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Deliberate Practice

Competition in Practice

Three factors — the NHL’s recent Winter Classic, the cold wave in the Northeast, and a conversation with mental toughness guru Craig Sigl — made me think of the Canadian game of shinny.

Shinny is a simple variation of ice hockey in which one player tries to keep the puck, and all the others try to get it away from him.

There was a time when all Canadian boys played it because it was so easy to start a game. All you needed was ice, a puck and sticks. Nowadays, I’m not so sure how many people play it, because organized leagues start at such a young age.
Sigl and I were talking about practice, and how important it is to make sure that athletes compete not only in games but in the hours that lead up to it. Shinny is a simple form of competition: you have to learn to keep the puck or you will lose it. In trying to hold the puck or capture it, players are developing their skills and their competitive instincts. It’s a basic form of deliberate practice.

While waiting to give a talk in Minnesota last summer, I was two athletes practicing on a basketball court. Each player would shoot a three-point shot and a layup. If both shots went in, the player got to try again. If one shot missed, it was the other player’s turn.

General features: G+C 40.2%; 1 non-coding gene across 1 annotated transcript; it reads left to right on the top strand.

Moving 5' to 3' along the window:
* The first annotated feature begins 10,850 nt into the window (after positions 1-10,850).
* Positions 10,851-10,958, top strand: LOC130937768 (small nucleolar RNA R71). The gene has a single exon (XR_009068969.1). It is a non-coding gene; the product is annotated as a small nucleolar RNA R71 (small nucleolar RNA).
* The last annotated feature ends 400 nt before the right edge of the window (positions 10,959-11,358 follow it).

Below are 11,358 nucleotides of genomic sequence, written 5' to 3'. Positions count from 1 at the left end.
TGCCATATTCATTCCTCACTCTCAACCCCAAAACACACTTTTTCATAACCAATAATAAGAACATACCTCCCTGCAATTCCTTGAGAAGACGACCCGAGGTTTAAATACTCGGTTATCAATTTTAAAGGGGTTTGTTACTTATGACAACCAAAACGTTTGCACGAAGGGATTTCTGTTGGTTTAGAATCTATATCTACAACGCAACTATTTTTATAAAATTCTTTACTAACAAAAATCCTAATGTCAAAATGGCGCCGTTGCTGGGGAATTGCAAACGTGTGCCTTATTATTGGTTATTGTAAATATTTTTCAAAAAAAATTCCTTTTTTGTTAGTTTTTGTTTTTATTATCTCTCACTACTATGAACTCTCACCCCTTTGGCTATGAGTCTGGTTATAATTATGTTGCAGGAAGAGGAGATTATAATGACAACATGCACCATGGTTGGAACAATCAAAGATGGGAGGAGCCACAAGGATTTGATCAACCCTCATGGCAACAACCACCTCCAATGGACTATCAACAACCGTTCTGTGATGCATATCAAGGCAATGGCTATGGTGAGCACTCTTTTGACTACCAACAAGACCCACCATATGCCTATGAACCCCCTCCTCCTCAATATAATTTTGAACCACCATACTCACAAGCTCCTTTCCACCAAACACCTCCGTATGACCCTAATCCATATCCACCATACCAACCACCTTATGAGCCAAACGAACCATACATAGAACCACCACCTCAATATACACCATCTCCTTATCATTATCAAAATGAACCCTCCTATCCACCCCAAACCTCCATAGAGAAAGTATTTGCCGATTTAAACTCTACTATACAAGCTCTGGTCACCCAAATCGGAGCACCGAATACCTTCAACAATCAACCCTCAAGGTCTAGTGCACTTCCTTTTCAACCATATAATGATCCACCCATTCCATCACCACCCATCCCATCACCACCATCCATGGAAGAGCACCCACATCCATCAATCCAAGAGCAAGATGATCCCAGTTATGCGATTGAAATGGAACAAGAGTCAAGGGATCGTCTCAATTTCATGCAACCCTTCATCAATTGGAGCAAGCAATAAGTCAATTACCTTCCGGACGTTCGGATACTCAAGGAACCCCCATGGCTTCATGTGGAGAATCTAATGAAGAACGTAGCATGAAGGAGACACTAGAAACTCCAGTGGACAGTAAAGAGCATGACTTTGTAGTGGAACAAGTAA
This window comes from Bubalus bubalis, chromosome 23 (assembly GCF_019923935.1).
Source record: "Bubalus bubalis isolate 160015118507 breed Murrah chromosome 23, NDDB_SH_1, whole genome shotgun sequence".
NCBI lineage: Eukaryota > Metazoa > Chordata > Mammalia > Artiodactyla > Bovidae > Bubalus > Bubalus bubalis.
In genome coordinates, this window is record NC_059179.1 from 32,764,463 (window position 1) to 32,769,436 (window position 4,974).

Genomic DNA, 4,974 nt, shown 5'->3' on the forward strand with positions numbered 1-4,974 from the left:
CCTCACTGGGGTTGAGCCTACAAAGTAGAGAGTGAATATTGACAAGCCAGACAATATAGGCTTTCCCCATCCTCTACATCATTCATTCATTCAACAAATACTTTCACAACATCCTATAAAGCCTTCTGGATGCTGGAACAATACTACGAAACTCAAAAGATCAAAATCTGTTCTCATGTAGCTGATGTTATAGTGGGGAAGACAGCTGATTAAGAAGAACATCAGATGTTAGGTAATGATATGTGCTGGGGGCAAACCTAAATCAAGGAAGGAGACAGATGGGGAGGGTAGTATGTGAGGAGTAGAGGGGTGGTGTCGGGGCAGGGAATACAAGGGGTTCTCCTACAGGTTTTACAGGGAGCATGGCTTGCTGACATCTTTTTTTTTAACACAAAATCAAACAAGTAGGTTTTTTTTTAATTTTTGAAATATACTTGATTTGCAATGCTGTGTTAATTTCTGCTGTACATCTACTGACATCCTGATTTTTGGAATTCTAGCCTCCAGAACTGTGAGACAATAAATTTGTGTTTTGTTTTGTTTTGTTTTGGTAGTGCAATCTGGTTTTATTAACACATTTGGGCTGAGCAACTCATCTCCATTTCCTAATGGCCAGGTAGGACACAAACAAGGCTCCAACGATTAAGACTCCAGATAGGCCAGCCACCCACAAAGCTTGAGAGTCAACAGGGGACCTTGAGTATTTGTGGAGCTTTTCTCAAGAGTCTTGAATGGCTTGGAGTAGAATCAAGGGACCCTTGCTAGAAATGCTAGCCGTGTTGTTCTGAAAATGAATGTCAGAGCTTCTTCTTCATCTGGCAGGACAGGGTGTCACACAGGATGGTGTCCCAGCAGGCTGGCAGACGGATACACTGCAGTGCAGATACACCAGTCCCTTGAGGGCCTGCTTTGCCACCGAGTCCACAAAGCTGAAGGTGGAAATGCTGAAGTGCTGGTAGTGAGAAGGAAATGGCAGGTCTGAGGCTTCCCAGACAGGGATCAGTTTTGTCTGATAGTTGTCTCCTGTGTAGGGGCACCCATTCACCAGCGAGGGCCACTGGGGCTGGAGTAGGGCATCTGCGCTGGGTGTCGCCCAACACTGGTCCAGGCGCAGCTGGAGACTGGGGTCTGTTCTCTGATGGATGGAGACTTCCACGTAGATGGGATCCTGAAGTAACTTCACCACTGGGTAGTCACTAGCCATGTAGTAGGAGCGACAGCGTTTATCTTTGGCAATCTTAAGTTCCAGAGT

It was a brilliantly designed practice in which both players got to work on important skills.

On the playgrounds of New York, this principle is on display in the simple basketball ritual of “I’ve got winner.” If you win, you stay. If you lose, you leave the court and wait the next turn. It’s a way to force people to either improve or leave the court all the time.

Whatever sport you’re coaching, work hard to use competition in practice. It will help develop what North Carolina women’s soccer coach Anson Dorrance calls that “wonderful practice intensity.”

I wonder how many of the players in the Winter Classic ever played shinny. And I wonder, with the temperature at 13 degrees while I write this, how many young people are playing it right now!

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TotalGamePlan offers Winner’s Workshops for schools, sports teams and businesses. The emphasis is on motivation, skill-building and teamwork. To bring a Winner’s Workshop to your group, just email coachtully@totalgameplan.com or call (973) 800-5836.


2 comments for “Competition in Practice”

  1. Coach,
    I played shinny in the frigid cold of Canada. Many degrees below 13. The last player standing, every time? Skill is important, as you cite above, but in the shinny I played the champ was the one wearing skates one to two sizes too big, in order to fit three layers of socks — thereby avoiding toe frostbite !!

    Posted by Larry | January 5, 2012, 1:42 am
  2. I actually found this more enteritniang than James Joyce.

    Posted by Lele | January 25, 2012, 2:00 pm

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